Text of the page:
You have to go all the way back to 2015 to find Americans’ financial satisfaction levels as low as they were in the second quarter of this year, no thanks to the economic damage caused by the coronavirus pandemic, the American Institute of CPAs reported last week.
The AICPA’s second-quarter personal financial satisfaction index measured 15.2, down 18.5 points from the first quarter, the biggest drop in the index’s history. The previous record was a 16.3-point decline in the 2007 fourth quarter.
The PFSi is calculated every quarter as the Personal Financial Pleasure Index minus the Personal Financial Pain Index, with positive readings indicating that Americans are feeling more financial pleasure than pain.
In the second quarter, the Pleasure Index dropped to 59.7 from 69.5 in the previous quarter, while the Pain Index rose to 44.5 from 36.6.
The main factor causing the quarter-over-quarter PFSi decline, and hurting overall financial satisfaction, was a 75-point increase in the Pain Index’s underemployment sub-index to 106, a record. The second-quarter level reflects data measured through the middle of June.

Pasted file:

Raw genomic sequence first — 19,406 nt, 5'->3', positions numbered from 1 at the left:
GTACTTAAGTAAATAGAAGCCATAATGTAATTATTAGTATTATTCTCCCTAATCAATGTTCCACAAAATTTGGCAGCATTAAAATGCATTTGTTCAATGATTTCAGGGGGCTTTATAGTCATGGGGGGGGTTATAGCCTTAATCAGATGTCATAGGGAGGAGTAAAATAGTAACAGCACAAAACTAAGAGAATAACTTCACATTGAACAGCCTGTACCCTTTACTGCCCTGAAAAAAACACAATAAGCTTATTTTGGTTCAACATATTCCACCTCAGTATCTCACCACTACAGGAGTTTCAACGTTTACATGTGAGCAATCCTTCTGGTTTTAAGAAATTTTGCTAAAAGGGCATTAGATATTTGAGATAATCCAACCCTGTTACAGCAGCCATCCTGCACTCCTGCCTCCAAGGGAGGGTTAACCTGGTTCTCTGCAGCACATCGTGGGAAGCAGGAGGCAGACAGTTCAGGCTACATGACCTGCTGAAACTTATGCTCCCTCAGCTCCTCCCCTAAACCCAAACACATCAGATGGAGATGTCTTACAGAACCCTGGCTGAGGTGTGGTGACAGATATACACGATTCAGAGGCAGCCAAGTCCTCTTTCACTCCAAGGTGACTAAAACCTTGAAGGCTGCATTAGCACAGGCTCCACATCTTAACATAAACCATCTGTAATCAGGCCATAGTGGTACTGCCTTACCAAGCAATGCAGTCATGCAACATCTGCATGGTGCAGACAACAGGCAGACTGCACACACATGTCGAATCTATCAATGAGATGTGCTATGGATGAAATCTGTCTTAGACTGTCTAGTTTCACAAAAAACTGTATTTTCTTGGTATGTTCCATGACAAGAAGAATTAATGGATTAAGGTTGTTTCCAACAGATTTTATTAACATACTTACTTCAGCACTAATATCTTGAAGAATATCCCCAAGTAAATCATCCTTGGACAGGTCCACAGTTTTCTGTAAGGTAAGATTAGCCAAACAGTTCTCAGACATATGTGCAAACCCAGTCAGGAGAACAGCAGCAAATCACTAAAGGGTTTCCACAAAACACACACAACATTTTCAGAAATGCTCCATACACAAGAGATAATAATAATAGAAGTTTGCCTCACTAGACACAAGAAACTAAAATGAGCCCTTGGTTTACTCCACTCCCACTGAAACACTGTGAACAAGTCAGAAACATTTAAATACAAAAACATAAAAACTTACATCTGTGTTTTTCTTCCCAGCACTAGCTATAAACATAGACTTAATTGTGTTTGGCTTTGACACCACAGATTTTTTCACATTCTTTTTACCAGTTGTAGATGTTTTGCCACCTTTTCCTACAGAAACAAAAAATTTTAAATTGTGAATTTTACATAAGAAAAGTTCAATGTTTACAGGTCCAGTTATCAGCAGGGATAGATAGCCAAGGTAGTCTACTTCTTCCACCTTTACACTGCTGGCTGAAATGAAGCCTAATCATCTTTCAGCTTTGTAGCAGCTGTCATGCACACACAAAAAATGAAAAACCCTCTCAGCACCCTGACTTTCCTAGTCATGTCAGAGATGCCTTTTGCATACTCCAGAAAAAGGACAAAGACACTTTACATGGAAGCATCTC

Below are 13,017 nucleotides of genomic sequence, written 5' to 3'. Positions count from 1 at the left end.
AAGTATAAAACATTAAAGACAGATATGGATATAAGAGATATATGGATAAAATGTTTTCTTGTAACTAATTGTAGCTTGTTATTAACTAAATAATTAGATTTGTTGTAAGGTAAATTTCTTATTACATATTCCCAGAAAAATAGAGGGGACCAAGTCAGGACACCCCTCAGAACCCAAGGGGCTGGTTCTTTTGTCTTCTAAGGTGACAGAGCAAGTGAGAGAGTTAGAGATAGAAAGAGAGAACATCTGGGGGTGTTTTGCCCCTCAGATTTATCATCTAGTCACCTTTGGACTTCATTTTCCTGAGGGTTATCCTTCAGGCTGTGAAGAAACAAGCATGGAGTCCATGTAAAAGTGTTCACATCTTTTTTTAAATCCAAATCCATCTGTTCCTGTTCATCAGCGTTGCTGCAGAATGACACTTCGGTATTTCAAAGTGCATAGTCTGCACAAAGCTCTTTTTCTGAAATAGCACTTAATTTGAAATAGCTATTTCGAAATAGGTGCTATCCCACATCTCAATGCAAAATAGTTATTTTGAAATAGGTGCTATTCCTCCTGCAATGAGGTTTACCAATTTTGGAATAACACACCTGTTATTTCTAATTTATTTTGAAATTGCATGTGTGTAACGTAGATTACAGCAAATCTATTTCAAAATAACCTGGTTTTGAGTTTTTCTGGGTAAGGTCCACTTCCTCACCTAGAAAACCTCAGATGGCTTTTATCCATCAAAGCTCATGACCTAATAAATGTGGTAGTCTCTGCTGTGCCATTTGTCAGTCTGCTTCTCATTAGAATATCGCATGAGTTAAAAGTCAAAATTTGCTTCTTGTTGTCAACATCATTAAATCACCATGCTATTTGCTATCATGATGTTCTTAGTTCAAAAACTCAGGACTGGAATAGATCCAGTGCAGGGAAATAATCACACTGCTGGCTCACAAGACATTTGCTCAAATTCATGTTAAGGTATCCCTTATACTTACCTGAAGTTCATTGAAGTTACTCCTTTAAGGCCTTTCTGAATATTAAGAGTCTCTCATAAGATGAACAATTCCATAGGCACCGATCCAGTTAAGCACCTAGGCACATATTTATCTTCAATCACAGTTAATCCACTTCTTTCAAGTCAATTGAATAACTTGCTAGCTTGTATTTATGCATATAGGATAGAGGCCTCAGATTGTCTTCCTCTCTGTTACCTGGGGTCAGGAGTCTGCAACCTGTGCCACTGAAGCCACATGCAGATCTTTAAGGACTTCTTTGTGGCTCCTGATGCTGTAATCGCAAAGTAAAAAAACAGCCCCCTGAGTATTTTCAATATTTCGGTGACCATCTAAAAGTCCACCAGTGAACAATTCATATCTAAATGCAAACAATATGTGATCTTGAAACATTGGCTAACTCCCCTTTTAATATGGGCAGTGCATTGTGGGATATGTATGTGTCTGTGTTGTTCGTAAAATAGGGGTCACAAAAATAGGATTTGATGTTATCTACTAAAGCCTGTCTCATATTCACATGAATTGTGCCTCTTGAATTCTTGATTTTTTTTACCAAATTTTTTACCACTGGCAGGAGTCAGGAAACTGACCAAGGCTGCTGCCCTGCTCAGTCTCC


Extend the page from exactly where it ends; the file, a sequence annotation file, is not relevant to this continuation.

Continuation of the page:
On Thursday, the Labor Department reported seasonally adjusted initial jobless claims of 1.434 million, up 12,000 from the previous week’s revised level.
The second largest contributor to the PFSi’s decline from the first quarter was the AICPA’s CPA Outlook Index, a sub-index of the Pleasure Index, which fell 35 points to 17. This factor captures the expectations of CPA executives in the year ahead for their companies and the U.S. economy.
It is the only index factor that is calculated from sentiment, which was captured in a survey conducted in May, the AICPA said. Its decrease was primarily driven by a steep decline in optimism about the U.S. economy’s outlook over the next 12 months.
Also notably contributing to the PFSi decline was a 25-point drop in the Pleasure Index’s job openings factor to 53, based on Bureau of Labor Statistics data through April.
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Americans started the year experiencing record high levels of personal financial satisfaction. And even with the record decline in the PFSi, its current value of 15.2 is still 55.5 points higher than its all-time low of -40.3 set in the 2011 third quarter, according to the AICPA.